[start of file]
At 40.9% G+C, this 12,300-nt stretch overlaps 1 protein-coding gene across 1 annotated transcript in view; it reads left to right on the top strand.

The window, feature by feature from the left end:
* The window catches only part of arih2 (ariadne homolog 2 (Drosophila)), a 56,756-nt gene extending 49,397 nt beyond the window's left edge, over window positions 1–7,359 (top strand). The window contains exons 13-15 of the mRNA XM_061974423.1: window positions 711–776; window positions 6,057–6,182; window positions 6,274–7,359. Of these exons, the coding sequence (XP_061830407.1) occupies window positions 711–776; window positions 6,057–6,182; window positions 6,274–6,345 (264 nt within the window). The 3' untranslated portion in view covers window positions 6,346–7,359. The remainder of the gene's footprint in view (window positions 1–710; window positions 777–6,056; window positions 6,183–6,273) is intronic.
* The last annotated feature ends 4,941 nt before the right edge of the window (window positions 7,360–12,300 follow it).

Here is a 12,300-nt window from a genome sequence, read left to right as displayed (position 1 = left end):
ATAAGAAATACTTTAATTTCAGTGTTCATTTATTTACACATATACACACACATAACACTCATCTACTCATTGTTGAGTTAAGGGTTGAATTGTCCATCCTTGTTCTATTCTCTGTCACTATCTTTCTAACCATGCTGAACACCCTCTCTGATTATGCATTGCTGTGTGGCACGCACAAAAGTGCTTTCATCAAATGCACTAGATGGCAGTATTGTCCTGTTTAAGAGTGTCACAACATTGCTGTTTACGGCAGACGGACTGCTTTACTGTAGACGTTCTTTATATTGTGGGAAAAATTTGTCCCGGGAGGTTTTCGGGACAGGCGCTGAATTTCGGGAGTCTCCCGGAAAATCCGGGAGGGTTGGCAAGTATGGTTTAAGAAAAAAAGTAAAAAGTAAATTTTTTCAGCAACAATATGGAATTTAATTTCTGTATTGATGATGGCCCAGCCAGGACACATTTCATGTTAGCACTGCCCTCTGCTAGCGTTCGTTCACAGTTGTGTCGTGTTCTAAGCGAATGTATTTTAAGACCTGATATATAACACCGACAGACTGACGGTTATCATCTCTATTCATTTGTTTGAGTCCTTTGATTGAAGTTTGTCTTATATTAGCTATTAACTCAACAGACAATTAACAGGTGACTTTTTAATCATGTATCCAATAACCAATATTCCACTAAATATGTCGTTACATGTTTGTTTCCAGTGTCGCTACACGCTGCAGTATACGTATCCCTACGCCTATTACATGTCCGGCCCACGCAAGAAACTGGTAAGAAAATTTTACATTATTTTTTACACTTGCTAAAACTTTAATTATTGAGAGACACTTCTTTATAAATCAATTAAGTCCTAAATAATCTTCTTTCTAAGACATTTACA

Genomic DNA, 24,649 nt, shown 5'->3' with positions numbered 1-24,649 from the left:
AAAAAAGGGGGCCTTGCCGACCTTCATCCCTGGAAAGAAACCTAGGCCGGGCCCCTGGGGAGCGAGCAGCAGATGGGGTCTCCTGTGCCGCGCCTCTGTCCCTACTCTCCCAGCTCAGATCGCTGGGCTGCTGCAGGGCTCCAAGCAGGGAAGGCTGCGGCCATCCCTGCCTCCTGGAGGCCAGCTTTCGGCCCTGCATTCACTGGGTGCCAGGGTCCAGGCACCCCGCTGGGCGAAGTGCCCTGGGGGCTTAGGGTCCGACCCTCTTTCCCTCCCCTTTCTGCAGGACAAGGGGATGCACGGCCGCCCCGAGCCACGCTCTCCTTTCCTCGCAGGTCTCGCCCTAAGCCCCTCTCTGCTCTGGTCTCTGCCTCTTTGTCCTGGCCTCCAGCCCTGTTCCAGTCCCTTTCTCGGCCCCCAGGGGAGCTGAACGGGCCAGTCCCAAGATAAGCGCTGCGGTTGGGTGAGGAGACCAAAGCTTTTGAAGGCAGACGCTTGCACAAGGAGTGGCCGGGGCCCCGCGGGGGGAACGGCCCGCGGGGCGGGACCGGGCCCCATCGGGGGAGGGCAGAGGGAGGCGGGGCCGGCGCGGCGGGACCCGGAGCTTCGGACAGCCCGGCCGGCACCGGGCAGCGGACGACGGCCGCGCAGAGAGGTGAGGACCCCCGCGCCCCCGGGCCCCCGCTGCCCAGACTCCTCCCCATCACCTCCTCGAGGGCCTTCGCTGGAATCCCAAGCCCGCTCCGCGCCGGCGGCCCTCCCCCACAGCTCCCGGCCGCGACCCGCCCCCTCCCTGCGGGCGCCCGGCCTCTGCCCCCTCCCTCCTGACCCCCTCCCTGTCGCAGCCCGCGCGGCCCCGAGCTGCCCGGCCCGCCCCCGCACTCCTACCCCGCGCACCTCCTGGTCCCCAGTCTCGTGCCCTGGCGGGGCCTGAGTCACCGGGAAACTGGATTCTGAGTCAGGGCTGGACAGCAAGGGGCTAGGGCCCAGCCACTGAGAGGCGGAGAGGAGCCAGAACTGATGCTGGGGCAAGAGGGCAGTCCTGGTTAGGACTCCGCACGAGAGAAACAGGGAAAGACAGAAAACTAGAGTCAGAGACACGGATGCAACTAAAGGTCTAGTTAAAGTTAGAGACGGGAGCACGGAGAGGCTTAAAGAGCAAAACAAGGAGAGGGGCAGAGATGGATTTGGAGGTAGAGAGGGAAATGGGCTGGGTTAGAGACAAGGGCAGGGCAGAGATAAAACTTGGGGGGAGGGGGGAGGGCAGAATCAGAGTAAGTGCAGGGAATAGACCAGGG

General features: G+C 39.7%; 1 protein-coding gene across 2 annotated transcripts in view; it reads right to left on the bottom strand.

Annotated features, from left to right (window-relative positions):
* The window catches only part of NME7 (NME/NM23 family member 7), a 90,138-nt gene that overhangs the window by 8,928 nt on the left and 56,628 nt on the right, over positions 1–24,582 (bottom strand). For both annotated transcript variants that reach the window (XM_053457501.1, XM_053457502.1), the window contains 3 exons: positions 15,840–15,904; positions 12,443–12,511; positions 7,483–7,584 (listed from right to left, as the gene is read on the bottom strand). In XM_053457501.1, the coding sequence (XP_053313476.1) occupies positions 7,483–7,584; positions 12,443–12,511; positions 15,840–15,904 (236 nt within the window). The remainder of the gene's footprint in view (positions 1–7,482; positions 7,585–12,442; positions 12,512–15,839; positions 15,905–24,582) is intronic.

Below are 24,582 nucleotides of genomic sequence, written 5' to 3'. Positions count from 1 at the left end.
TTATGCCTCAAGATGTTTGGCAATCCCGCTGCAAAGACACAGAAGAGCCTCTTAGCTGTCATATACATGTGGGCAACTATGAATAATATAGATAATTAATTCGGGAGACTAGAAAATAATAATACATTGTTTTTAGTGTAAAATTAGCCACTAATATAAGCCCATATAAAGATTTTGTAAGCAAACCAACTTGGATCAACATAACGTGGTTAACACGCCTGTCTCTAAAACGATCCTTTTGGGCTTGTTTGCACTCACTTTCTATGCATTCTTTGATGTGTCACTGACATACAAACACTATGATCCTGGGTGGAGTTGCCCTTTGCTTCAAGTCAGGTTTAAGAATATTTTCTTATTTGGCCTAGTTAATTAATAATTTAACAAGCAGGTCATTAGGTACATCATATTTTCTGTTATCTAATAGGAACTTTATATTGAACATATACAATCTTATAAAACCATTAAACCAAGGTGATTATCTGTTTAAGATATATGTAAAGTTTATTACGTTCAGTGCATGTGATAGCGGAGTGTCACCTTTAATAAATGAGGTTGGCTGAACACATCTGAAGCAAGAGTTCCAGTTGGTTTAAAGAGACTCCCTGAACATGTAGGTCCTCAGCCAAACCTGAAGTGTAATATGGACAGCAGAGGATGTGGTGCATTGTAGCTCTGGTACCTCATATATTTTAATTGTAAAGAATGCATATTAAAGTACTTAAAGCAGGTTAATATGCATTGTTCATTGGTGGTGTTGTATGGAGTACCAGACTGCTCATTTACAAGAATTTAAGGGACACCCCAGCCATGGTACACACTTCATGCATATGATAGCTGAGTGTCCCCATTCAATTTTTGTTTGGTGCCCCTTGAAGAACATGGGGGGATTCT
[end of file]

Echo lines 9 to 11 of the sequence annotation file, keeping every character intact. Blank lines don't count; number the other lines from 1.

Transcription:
General features: G+C 39.7%; 1 protein-coding gene across 2 annotated transcripts in view; it reads right to left on the bottom strand.

Annotated features, from left to right (window-relative positions):
* The window catches only part of NME7 (NME/NM23 family member 7), a 90,138-nt gene that overhangs the window by 8,928 nt on the left and 56,628 nt on the right, over positions 1–24,582 (bottom strand). For both annotated transcript variants that reach the window (XM_053457501.1, XM_053457502.1), the window contains 3 exons: positions 15,840–15,904; positions 12,443–12,511; positions 7,483–7,584 (listed from right to left, as the gene is read on the bottom strand). In XM_053457501.1, the coding sequence (XP_053313476.1) occupies positions 7,483–7,584; positions 12,443–12,511; positions 15,840–15,904 (236 nt within the window). The remainder of the gene's footprint in view (positions 1–7,482; positions 7,585–12,442; positions 12,512–15,839; positions 15,905–24,582) is intronic.